Latin Name - Bradypus Variegatus
Conservation Status - Least Concern
Location - Central & South America
Diet - Variety of Leaves, Flowers and Fruit
Colour - Brown/Grey
Length - 60cm (23.6 inches)
Weight - 3.5-5.2 kgs (7.7-11.5 lbs)
Life Expectancy - 30 to 40yrs
The Brown-throated Sloth is the most widespread and common of the three-toed sloths. It is found from Honduras in the north, through Nicaragua, Costa Rica and Panama into Venezuela, Colombia, Ecuador, Bolivia, Brazil and eastern Peru.
Sloths don’t actually sleep that much at all – research has shown that on average, wild sloths only sleep for 8-10 hours a day. Rather than sleeping all day, sloths just move at an incredibly slow and consistent pace. Due to a plethora of energy saving adaptations, sloths physically don’t have the ability to move very fast. They can’t run away from predators like a monkey would and instead, they have to rely on camouflage.
What do they look like?
The brown-throated sloth is of similar size and build to most other species of three-toed sloths, with both males and females being 42 to 80 cm (17 to 31 in) in total body length. The tail is relatively short, only 2.5 to 9 cm (1.0 to 3.5 in) long. Adults weigh from 2.25 to 6.3 kg (5.0 to 13.9 lb), with no significant size difference between males and females. Each foot has three fingers, ending in long, curved claws, which are 7 to 8 cm (2.8 to 3.1 in) long on the fore feet, and 5 to 5.5 cm (2.0 to 2.2 in) on the hind feet.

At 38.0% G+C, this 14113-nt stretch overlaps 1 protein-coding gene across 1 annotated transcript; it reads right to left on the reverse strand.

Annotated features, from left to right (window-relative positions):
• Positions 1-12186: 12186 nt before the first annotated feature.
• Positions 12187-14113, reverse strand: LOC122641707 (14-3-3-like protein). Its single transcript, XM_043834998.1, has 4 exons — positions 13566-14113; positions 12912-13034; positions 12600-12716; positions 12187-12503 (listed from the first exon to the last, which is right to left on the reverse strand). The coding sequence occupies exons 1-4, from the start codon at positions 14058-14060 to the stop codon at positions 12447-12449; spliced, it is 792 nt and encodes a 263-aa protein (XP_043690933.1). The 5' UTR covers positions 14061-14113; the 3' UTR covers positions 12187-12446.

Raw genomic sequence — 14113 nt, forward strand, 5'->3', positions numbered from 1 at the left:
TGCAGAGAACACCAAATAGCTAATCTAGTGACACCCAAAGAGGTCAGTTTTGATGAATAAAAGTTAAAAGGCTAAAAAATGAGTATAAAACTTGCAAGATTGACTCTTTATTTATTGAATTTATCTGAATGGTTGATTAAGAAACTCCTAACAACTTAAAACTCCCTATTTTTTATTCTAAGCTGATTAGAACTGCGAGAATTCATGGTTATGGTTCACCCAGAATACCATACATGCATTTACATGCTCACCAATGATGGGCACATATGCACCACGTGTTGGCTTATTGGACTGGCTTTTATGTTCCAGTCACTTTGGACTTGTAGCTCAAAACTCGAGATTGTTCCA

The head is rounded, with a blunt nose and inconspicuous ears. As with other sloths, the brown-throated sloth has no incisor or canine teeth, and the cheek teeth are simple and peg-like. They have no gall bladder, cecum, or appendix. The brown-throated sloth has greyish-brown to beige-colour fur over the body, with darker brown fur on the throat, the sides of the face, and the forehead. The face is generally paler in colour, with a stripe of very dark fur running beneath the eyes.
are they at risk?
The sloths survival strategy is camouflage, and as a result they do not have many ways to protect themselves. Their natural predators are big cats, snakes and Harpy eagles, although few of these remain in the wild today.
The biggest problem threatening the future of wild sloth populations is the rapidly expanding human population. Every day hundreds of sloths are falling victim to the land development, urbanization, and habitat destruction occurring in South and Central America. From power line electrocutions and dog attacks, to road collisions, habitat loss and human cruelty, it is a long and sad list.